Sitting out on my front porch, sipping a cup of coffee, perched on an upturned five-gallon bucket, I find myself reflecting on what it means to be trailer trash. The rain is coming down through cracks in the tin roof, which was poorly put together by some tenant before I came to live here. It falls on the brim of my hat and streams down to the warped 2×6’s that make up the floor. Inside, my wife is doing her best to keep the toilet clean. It’s bottom of the line, chipped, and showing it’s age.
My trailer sits at the bottom of a hill, wedged between two other trailers. It’s the oldest, the smallest, and the cheapest. When I moved in, the walls were soft, it smelled like dirt, and the roaches owned more of the place than we did. Slowly, my wife and I rebuilt the walls, cleaned out the filth, and vacated the Turkish squatters. We put our blood, sweat and tears into this house to make it a home. When it rains, the dirt around our trailer turns to mud, and little streams collect in the driveway. Past the driveway, across the road is the horse pasture where swallows dive in the dying evening light, and down the hill in the back, past the fire pit, is the little forest where I collect squirrels for the pot from time to time.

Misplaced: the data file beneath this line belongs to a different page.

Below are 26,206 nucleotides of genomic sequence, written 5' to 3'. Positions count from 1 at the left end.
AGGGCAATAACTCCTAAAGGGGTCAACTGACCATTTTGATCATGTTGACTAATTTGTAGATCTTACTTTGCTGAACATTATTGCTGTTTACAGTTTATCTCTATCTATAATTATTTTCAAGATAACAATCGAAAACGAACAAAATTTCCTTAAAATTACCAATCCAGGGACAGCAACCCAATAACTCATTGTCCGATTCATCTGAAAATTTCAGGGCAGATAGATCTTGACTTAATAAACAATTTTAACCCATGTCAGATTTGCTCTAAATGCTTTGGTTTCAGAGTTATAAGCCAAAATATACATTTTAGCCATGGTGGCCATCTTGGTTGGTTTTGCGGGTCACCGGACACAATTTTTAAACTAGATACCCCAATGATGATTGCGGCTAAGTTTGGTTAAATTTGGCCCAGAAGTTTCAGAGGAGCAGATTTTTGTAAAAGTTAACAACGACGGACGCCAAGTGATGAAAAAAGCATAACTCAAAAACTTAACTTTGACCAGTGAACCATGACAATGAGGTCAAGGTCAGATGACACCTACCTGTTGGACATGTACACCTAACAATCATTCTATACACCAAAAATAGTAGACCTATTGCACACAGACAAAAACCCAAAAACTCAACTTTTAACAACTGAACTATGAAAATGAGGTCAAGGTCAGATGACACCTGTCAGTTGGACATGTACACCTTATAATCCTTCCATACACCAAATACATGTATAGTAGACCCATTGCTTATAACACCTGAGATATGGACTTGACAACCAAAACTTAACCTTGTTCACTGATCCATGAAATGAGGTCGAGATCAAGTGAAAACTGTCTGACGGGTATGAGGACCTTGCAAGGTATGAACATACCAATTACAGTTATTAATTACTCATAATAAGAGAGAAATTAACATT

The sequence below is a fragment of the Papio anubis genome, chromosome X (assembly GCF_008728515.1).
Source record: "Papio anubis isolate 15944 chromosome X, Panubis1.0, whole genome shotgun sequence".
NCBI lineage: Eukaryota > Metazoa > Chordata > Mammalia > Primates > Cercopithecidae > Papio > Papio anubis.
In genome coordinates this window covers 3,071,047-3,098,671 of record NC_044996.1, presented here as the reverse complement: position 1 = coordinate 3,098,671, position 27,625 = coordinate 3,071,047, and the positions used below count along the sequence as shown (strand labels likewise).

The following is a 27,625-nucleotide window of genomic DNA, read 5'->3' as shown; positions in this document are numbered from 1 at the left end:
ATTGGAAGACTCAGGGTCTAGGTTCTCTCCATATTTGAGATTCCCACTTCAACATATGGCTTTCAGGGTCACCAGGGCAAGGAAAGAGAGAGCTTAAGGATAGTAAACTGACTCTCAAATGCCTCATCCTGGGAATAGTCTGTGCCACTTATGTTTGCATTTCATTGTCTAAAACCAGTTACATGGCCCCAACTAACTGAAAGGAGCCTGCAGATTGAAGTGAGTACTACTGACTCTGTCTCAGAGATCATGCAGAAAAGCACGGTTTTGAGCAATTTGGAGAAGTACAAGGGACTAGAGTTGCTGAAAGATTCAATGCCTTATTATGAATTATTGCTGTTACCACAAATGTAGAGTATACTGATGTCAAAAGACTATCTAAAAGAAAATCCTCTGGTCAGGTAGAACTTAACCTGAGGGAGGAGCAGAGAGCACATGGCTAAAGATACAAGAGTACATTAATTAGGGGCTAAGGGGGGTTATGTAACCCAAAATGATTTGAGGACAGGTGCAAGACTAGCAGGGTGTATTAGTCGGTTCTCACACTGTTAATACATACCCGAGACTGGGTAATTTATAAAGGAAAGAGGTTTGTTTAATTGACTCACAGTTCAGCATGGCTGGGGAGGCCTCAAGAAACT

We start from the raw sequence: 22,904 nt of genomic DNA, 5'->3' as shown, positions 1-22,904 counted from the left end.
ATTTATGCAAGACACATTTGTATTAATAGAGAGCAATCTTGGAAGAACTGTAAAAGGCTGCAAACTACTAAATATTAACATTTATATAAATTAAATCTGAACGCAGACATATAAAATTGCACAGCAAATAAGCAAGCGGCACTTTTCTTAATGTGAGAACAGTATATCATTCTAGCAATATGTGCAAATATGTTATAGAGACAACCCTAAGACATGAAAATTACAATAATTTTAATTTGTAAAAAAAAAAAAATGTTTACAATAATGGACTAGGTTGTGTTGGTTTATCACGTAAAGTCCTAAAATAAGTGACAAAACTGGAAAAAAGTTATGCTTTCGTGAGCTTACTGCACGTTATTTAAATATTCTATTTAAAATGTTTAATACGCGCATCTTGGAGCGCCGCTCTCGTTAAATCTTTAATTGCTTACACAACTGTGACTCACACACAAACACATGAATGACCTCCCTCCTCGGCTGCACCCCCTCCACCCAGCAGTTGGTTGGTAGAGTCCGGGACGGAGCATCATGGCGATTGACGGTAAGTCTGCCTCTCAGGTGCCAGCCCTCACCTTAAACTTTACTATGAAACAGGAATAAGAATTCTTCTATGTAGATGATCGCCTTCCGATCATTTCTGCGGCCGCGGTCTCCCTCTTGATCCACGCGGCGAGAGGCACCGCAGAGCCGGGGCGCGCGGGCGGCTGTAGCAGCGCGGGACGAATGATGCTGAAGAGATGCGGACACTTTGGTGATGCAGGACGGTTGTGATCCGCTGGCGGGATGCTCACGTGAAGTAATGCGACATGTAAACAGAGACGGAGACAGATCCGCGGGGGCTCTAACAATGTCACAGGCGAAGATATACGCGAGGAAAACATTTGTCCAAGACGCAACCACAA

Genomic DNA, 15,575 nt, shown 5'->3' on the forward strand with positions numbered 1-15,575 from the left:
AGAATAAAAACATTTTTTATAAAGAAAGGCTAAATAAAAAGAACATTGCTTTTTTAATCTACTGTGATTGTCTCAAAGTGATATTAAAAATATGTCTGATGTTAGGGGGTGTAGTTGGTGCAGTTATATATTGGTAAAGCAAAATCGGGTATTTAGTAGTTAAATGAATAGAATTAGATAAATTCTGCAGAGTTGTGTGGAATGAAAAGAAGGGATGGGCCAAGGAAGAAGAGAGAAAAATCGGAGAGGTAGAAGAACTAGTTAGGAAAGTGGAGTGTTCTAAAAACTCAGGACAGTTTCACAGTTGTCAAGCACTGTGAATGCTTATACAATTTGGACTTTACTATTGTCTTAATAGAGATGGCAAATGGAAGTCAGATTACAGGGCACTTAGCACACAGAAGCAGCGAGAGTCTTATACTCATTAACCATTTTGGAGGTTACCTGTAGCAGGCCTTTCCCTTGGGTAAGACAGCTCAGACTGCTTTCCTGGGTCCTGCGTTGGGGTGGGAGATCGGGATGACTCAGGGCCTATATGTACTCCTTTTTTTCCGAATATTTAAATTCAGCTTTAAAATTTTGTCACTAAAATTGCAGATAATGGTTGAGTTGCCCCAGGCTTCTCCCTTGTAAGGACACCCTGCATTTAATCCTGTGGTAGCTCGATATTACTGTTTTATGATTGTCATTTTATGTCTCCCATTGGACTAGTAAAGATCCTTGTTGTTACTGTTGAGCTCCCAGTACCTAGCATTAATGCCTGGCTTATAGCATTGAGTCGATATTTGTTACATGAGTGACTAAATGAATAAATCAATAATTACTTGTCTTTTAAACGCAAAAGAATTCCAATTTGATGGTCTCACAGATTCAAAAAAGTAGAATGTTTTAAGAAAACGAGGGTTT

We are the forgotten lower class, struggling to keep a traditional lifestyle alive and claw our way up in the world. My wife stays at home, and will be having a baby soon. I bring home a paycheck, she turns it into supper. Most people would call us white trash, or trailer trash, and I’m not so sure they’re wrong. We fit the bill. But I have no reason to be ashamed of it. We may live on the low end of the socio-economic scale, but the folks around us are our people. They and I belong to a proud tradition of scraping out a living in a system that hates us, and having the backbone to say “What of it?”
White Pride, Single Wide.
-By Daniel Ess